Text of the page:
Want to know what really grinds an employer's gears? FreeMyCV.com has been
asking employers to name their biggest job application no-nos. Here are the top
1. Lengthy Covering Letters.
What we say: You're writing a covering letter, not the sequel to War and Peace, so our
advice is keep it short and relevant to the job you are applying for.
What employers say: "Relevance is key when it comes to a covering letter, and a good
application will closely reference details from the job advertised. Even a well
written covering letter can be ruined by its length, so aim for no more than
half a page of focused writing."
2. 'Over-styling' a CV.
What we say: Nothing can irritate an employer more than over ambitious use of fonts and
styling on a CV. It is important to relay the right message; adopt a sensible
tone for your CV by choosing standard fonts such as Arial or Times New Roman
and simple layouts. In the same way that you wouldn't write a work email in pink
using Comic Sans, think about how your CV will be perceived when the employer
What employers say: "I once received a CV which was mounted on cardboard, it was
cumbersome, completely irrelevant and just put me off before I'd read a word.
There are far better ways to stand out than through unusual presentation
3. Annotating a CV.
What we say: This is an oddly common occurrence for employers receiving CVs. Crossing out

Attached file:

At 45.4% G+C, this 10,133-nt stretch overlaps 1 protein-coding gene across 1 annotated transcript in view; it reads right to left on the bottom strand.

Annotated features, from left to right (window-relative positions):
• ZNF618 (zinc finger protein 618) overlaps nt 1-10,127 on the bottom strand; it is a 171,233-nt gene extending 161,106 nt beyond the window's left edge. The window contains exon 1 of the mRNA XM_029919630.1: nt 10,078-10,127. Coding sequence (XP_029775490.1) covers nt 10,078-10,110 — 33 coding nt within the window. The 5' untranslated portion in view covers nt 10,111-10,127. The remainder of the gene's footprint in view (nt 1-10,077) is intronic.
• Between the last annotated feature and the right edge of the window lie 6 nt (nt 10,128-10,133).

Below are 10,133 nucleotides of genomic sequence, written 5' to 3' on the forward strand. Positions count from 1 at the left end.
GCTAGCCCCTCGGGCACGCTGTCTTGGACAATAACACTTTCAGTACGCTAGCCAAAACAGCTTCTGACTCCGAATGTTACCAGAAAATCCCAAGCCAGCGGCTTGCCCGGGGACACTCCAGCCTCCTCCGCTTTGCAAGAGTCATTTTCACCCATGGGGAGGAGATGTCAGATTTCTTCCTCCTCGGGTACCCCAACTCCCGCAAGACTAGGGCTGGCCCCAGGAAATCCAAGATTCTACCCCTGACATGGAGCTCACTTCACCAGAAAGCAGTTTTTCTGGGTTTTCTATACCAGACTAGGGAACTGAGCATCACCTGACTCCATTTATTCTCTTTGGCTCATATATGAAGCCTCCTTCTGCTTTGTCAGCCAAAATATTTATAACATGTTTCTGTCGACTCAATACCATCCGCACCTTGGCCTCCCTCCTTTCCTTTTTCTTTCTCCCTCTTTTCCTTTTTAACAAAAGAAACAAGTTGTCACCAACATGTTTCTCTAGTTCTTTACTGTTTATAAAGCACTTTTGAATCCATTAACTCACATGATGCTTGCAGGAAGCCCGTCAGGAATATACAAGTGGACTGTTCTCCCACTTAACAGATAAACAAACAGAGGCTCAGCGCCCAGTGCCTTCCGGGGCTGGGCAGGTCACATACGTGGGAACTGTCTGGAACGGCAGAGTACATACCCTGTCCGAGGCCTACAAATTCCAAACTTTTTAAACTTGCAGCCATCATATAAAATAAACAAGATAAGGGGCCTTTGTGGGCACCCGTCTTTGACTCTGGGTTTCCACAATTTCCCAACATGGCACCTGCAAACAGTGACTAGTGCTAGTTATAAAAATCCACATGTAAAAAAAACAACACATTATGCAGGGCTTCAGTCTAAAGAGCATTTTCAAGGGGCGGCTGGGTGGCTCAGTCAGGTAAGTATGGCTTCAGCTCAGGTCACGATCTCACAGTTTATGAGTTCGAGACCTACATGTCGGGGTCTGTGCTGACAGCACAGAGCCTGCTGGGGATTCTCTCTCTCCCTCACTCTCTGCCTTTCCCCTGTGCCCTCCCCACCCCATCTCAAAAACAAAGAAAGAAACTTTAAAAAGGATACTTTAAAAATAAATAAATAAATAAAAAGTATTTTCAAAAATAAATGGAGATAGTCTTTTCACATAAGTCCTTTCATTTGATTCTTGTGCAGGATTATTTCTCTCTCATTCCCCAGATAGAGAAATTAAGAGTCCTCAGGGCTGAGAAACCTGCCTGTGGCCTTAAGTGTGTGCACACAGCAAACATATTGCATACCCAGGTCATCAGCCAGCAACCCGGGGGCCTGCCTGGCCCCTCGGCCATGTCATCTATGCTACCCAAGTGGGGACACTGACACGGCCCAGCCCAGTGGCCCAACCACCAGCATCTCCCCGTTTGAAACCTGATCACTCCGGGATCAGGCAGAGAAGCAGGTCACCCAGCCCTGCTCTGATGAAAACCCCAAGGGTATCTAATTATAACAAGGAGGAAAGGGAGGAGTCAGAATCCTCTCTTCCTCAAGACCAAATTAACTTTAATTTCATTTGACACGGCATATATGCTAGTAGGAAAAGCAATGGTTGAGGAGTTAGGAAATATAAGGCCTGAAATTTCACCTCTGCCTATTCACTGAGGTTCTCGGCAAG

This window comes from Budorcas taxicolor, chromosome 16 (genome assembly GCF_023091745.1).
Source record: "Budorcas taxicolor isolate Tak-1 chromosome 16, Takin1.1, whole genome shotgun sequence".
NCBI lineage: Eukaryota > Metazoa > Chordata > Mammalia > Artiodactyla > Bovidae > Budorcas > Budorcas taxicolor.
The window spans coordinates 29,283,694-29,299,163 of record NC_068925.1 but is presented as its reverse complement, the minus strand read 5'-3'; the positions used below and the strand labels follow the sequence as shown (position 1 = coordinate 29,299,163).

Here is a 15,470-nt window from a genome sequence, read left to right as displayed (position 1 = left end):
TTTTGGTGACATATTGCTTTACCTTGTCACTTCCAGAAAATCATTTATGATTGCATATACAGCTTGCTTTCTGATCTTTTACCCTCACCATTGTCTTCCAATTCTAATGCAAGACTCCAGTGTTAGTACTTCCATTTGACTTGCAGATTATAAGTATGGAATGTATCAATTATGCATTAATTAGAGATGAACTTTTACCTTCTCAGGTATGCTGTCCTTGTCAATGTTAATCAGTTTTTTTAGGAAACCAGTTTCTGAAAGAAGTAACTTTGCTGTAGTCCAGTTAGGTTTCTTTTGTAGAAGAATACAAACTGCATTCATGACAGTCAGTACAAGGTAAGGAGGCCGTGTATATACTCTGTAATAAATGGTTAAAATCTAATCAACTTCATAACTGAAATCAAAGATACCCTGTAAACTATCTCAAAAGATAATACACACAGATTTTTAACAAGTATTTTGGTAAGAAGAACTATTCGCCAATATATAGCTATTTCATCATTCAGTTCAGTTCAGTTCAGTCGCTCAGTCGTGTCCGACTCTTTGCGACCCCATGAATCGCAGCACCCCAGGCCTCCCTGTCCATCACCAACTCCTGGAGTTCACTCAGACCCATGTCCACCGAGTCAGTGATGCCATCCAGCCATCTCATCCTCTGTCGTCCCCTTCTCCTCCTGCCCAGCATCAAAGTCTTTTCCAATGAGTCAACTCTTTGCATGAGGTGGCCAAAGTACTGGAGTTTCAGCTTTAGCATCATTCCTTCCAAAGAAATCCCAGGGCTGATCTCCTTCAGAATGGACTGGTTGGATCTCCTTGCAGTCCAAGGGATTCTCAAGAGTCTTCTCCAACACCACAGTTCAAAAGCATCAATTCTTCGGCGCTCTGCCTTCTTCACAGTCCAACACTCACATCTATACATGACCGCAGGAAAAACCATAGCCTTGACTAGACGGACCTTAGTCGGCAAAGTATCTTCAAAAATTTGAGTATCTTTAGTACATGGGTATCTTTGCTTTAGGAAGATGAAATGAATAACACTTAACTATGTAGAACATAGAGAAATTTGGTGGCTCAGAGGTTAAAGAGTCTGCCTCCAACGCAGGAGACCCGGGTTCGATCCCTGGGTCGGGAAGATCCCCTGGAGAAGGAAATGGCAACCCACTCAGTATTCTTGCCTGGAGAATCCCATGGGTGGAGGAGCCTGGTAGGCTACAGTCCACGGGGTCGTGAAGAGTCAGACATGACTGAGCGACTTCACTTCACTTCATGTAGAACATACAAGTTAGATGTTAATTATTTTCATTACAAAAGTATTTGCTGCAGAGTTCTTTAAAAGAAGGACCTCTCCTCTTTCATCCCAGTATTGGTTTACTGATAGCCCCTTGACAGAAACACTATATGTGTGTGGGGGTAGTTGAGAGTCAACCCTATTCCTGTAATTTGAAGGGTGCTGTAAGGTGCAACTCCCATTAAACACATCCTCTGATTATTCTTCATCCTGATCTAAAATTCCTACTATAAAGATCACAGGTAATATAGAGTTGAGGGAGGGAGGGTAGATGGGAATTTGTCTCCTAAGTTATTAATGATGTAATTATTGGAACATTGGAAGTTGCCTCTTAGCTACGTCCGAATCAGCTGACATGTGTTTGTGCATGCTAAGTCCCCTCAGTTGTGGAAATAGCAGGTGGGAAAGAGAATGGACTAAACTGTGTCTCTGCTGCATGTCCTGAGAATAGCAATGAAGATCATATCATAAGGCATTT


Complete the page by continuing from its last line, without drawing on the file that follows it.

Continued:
old mobile numbers or addresses and scrawling new ones will make a candidate
look rushed or just plain lazy. If your details have changed, take the time to
change them on screen and print a fresh copy. Your handwritten notes won't
impress an employer.
What employers say: "One CV I was sent recently didn't have handwriting but it did use
two styles of font; one standard and one that was meant to look like
handwritten text. One example of this was next to the candidate's mobile
number- the handwritten-style text read:
'If you like what you read, give me a call!' Not only did it not add anything to the CV,
but it actually took my attention away from the skills and experience on the
page and gave me a bad feeling about the candidate."
4. Keeping your CV too Brief.
What we say: Keeping your CV concise is something that is often advised when CV writing;
anything longer than two pages could highlight that a CV has not been tailored
to the job, and may mean the employer has to work hard to find the candidate's
relevant experience. On the flip side, a CV with no elaboration, unexplained
job roles and a lack of insight into a candidate's achievements will make it
difficult for an employer to know whether the candidate is worth interviewing.
What employers say: "If a candidate doesn't want to tell me what I need to know, then
it makes the decision really easy. A pile of CVs with clear, carefully eloborated points will always win over ones
that leave me with a lot of questions. There is a fine line between being
concise and too brief; make sure you say enough."
5. Irrelevant Hobbies.
What we say: A hobbies and interests section on your CV is not required, but if done
correctly, may add value; especially if you haven't had much work experience.
If you are going to include hobbies, keep them as relevant as you can, avoiding
information like "I enjoy going clubbing with friends."
What employers say: "An
employer will never make a judgement based primarily on your hobbies, but it
doesn't hurt to be selective. Think about the things you like to do and what
impression that might give, if you can see any negative connotations
surrounding your hobby of choice; leave it out."
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